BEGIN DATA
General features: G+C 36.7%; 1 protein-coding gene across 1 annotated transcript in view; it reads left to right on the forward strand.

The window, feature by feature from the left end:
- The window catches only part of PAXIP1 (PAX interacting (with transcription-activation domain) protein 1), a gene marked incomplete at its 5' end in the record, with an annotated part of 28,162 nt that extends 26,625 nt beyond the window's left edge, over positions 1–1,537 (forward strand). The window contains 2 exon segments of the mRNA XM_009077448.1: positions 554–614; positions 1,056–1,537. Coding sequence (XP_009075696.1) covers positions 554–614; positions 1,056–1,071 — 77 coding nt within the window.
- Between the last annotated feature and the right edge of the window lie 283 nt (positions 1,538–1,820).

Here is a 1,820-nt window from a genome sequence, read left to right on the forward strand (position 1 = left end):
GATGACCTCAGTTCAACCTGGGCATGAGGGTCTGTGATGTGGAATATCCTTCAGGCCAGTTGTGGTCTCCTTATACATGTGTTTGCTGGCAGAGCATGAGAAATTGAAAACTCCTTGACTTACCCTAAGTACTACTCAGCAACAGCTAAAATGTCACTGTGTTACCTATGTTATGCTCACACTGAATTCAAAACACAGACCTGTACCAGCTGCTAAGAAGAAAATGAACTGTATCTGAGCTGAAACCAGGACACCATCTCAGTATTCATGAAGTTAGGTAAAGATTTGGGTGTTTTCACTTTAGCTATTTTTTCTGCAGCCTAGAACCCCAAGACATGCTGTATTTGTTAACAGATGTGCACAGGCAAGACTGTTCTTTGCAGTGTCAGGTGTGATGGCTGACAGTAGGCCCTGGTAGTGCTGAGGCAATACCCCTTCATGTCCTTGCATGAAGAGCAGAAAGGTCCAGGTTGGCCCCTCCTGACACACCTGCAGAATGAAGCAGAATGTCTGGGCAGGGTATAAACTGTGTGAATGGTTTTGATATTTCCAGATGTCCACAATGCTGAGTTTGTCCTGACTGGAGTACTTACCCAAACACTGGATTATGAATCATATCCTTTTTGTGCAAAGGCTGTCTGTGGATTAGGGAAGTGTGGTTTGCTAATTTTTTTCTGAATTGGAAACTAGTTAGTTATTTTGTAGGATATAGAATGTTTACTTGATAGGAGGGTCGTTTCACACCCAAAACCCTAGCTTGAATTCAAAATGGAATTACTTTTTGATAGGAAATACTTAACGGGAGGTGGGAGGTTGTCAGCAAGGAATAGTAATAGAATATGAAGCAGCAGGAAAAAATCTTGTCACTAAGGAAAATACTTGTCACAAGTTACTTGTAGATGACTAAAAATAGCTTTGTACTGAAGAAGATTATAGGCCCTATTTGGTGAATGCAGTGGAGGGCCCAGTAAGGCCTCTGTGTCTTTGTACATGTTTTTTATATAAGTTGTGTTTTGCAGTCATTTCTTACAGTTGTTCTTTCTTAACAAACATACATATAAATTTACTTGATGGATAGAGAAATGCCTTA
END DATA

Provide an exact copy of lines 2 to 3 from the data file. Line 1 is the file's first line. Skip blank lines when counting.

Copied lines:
The window, feature by feature from the left end:
- The window catches only part of PAXIP1 (PAX interacting (with transcription-activation domain) protein 1), a gene marked incomplete at its 5' end in the record, with an annotated part of 28,162 nt that extends 26,625 nt beyond the window's left edge, over positions 1–1,537 (forward strand). The window contains 2 exon segments of the mRNA XM_009077448.1: positions 554–614; positions 1,056–1,537. Coding sequence (XP_009075696.1) covers positions 554–614; positions 1,056–1,071 — 77 coding nt within the window.